This combination of traits and interests did not lead to conflict, but rather an extraordinary harmony. He was calm, at peace, pleasant in his interactions, a man who possessed great patience and self-control – traits that concealed the inner storm of holy fire that raged within him, an intensity that reached its peak when he accepted upon himself the way of nezirut.
We, his family and his students and their families, remember his many silences – on public fast days, on Shabbatot, and particularly during the forty days from Erev Rosh Chodesh Elul until after Yom Kippur – silences that he accepted upon himself as steps towards receiving ruach haKodesh and towards the vision of renewing prophecy in our time, which were the longing of his soul and the yearning of his spirit.
These matters are clarified for those who know and understand by studying his great work, The Voice of Prophecy: The Hebrew Auditory Logic (קוֹל הַנְּבוּאָה – הַהִגָּיוֹן הַשִּׁמְעִי הָעִבְרִי), his life’s vision, which harmoniously integrates the revealed and the hidden, halacha and aggadah, kabbalah and philosophy, in the path of his great teacher, the light of Israel, Rav Kook, whose great sefer he organized and edited.
The beginning of Rav Kook’s Orot HaKodesh contains chapters entitled “The Characteristics of Holy Unity,” “The Unity of Torah and Prophecy,” “The Unity of the Prophetic Spirit and Halacha,” “The Unity of Halacha and Aggadah,” and more… This sefer, of course, was edited and organized by my father.
The spirit of achdut, of unity, is found in all of my father’s writings, and particularly in the classes he gave on the Kuzari to the students of Merkaz HaRav. The students who merited to participate in those classes remember the dozens of books that sat on the windowsill behind him when he was giving these extraordinary lectures – sefarim filled with bookmarks and source sheets. From time to time, whenever he would mention a source during the lecture that pertained to the Kuzari, he would pull the book from the windowsill and read aloud from it together with the students, so that the truth should not be lost.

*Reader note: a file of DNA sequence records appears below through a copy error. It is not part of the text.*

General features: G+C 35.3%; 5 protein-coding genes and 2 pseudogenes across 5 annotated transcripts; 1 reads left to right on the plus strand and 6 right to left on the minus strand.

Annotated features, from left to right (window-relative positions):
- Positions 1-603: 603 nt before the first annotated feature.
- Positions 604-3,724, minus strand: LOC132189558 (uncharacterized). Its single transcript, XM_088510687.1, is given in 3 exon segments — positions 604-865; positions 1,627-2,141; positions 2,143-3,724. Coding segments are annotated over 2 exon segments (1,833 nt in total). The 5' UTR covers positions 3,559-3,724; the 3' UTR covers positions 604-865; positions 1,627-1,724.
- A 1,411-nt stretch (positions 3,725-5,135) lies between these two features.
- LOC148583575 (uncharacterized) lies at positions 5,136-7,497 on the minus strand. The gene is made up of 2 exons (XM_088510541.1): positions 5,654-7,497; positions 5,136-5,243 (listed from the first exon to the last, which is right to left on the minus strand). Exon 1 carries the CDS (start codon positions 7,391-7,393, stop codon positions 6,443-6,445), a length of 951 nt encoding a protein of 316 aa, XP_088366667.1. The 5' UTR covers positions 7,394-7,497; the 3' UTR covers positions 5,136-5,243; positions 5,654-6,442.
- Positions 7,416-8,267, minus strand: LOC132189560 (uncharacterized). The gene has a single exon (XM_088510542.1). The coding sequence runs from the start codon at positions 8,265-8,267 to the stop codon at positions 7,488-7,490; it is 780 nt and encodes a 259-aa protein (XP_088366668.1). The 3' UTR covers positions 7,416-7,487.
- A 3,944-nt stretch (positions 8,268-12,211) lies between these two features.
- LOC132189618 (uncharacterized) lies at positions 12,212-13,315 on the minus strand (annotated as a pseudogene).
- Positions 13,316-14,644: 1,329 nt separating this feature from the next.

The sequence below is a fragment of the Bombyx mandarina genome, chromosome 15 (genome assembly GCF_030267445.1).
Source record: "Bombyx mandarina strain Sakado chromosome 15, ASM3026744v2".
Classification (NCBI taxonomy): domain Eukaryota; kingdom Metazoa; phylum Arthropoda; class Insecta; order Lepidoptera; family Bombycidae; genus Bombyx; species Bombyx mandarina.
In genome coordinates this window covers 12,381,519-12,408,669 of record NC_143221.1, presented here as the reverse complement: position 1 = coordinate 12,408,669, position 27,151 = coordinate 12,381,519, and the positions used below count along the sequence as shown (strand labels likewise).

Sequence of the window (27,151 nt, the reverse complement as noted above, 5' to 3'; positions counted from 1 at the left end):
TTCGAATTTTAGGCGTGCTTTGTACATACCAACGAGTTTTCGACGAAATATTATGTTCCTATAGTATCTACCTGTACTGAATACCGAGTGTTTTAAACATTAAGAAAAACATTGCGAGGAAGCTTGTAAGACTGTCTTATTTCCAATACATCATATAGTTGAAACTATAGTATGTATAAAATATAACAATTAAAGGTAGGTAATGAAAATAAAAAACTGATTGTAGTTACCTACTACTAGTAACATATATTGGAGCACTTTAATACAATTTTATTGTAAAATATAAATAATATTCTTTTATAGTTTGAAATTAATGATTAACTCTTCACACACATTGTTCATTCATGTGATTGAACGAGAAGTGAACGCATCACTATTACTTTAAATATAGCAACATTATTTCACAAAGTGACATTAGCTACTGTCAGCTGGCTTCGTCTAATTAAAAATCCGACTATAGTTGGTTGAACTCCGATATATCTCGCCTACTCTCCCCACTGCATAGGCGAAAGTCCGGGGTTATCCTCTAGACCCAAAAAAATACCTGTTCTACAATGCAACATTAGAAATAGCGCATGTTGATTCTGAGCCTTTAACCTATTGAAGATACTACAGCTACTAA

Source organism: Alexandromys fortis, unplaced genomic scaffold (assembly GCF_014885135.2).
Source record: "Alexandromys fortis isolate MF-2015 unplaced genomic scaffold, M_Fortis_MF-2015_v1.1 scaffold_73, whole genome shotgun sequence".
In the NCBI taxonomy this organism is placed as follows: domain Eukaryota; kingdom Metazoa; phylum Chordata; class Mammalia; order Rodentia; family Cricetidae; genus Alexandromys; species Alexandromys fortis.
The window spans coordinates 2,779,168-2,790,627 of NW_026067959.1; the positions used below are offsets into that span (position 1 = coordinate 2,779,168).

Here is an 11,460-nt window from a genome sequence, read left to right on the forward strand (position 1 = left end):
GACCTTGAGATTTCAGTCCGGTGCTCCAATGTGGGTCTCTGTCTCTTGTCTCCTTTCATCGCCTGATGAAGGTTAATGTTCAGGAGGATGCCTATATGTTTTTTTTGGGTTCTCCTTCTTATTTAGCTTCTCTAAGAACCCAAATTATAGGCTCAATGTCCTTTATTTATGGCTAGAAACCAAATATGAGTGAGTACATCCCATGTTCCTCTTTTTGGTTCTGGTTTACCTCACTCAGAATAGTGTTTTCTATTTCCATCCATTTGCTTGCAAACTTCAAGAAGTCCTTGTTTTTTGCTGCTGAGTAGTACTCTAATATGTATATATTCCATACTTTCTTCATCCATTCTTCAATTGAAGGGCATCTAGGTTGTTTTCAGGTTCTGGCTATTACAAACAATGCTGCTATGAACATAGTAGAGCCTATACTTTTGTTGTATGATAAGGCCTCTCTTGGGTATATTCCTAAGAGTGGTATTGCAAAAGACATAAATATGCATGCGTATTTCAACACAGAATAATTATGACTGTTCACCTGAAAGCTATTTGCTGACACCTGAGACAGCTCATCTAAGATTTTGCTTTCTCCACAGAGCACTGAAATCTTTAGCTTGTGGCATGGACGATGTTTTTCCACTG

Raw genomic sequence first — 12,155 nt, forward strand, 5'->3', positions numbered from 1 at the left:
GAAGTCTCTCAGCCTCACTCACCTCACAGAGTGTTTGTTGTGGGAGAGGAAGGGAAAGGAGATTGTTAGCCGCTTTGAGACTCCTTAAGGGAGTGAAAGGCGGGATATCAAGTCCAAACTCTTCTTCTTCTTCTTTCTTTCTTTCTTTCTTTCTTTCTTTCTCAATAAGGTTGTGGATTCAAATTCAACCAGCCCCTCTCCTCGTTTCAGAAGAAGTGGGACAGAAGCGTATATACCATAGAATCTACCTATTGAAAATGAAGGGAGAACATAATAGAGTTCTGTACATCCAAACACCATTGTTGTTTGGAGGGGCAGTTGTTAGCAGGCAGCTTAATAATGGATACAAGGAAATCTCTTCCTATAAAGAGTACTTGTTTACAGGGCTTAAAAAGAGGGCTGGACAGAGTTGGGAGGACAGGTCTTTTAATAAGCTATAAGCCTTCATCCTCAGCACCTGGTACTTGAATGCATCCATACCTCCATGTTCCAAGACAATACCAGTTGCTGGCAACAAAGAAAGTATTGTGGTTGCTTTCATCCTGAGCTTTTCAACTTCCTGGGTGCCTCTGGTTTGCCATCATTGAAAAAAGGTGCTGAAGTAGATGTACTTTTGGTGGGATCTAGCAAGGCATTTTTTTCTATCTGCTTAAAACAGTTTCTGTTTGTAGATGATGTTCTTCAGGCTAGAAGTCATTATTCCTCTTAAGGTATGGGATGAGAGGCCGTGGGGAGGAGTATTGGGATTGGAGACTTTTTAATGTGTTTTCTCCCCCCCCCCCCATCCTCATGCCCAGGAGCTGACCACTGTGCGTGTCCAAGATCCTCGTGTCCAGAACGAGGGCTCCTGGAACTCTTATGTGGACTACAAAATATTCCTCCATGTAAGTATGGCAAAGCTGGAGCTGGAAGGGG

When he reached the halachic topics covered in the Kuzari, such as ritual slaughter, he insisted on learning and teaching these halachot and how they are practiced in our own time. He would teach from the halachic works of poskim, so that the students should never feel that there was any contradiction between their halachic studies and the halachot that they learned from the pages of the Kuzari. He covered every topic in a deep and foundational way, whether it was the laws of the sanctification of a new month or the laws of marriage, kabbalistic topics covered in Sefer Yetzirah, or topics in Jewish thought and general philosophy. Every topic was studied assiduously, by studying the original sources with great clarity and care. And everything he taught was infused with the רוּחַ הַגְּדוּלָּה, the spirit of greatness, that dwelled in the beit midrash of Rav Kook – the spirit of yearning for redemption, of preparing for the renewal of our days as of old, of holy faith in the ingathering of our exiles, of the return of G-d’s shechinah to Zion, of the return of our prophets as of old, of the final and complete redemption and the coming of Mashiach to repair the world with the kingdom of G-d. “For the land shall be full of knowledge of the Hashem as water covers the sea bed” (Yishayahu 11:9).
● Translated by Rabbi Elie Mischel.
1 Translation by Rabbi Josh Rosenfeld.